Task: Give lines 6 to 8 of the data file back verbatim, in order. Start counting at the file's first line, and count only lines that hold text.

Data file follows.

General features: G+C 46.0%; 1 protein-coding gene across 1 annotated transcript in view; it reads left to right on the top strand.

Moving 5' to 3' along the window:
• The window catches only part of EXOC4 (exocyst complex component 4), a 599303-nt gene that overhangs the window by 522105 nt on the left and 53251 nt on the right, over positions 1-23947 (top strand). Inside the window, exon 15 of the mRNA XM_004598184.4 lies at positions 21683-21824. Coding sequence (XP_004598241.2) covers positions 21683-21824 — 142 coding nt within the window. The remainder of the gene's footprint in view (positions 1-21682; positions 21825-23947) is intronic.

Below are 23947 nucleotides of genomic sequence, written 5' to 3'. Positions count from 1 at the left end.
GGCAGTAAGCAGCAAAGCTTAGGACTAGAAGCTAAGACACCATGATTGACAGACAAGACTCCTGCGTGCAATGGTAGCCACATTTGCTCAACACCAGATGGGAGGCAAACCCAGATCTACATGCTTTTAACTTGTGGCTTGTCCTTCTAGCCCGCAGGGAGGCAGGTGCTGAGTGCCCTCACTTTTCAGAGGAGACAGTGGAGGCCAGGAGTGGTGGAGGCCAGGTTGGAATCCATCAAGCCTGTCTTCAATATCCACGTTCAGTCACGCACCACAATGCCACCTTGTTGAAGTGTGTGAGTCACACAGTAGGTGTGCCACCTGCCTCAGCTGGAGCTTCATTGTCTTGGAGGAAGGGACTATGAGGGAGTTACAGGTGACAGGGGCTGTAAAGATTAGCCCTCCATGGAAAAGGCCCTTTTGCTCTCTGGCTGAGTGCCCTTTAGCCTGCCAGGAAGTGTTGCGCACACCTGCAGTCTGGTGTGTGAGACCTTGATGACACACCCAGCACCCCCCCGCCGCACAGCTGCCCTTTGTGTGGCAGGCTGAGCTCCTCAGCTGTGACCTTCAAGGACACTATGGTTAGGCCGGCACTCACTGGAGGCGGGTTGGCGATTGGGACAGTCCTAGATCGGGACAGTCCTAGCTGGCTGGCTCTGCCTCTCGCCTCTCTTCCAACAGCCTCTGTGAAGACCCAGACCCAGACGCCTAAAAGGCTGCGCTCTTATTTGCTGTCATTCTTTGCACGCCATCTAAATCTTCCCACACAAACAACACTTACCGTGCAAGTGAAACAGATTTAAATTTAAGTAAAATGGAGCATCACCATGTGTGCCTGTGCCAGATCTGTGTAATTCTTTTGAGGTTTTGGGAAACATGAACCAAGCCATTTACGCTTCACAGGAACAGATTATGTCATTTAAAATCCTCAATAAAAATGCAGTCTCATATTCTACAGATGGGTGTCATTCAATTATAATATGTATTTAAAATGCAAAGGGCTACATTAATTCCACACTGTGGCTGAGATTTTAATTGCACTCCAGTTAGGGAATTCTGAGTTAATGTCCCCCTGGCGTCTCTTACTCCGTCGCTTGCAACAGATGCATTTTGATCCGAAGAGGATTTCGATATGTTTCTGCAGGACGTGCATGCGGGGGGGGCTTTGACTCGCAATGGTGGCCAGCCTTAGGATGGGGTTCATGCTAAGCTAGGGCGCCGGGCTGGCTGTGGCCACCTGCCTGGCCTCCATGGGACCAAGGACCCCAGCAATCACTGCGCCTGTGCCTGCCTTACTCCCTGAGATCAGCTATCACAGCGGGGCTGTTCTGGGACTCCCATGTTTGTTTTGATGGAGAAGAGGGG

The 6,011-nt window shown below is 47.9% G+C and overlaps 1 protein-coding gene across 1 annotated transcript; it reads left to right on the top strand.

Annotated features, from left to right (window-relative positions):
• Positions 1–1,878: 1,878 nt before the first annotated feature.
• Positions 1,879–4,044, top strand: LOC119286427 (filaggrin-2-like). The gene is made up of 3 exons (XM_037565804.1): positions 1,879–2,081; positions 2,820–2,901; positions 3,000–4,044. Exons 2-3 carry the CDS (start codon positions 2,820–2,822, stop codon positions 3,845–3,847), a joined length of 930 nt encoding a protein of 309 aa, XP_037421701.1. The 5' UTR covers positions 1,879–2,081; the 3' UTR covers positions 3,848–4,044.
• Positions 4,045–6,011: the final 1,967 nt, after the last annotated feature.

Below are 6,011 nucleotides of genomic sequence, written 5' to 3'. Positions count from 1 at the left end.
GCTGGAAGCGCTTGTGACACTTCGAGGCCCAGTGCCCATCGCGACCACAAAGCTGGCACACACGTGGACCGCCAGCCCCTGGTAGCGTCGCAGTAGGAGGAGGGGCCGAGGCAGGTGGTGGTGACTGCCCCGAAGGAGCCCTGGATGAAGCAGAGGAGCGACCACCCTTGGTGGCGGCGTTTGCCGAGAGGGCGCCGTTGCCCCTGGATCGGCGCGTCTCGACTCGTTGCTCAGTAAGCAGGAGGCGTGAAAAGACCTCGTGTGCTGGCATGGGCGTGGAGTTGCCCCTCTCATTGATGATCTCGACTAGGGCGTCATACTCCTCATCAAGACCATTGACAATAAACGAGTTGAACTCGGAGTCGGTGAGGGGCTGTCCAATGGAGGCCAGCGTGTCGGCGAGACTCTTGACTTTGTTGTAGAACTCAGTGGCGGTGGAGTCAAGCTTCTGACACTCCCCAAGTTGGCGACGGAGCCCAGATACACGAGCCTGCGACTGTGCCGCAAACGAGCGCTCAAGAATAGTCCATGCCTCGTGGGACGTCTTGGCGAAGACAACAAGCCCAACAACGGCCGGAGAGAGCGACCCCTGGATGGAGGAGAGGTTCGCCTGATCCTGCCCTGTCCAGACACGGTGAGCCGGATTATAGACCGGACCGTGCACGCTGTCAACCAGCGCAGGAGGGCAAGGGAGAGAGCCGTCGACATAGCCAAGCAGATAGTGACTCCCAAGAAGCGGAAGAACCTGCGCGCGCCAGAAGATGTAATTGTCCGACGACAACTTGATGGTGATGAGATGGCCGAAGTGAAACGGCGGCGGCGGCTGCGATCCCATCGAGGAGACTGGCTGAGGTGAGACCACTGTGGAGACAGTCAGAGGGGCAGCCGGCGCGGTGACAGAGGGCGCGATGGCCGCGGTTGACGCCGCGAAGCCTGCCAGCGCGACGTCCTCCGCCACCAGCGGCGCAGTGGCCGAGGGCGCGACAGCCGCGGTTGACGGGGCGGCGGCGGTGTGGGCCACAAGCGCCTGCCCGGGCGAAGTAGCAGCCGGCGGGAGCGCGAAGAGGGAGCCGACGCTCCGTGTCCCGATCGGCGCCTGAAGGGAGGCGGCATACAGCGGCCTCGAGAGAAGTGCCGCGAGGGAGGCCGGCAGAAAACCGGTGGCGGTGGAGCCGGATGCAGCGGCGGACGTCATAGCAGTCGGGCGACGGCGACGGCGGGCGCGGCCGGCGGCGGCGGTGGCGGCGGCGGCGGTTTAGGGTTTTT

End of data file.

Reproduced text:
The 6,011-nt window shown below is 47.9% G+C and overlaps 1 protein-coding gene across 1 annotated transcript; it reads left to right on the top strand.

Annotated features, from left to right (window-relative positions):
• Positions 1–1,878: 1,878 nt before the first annotated feature.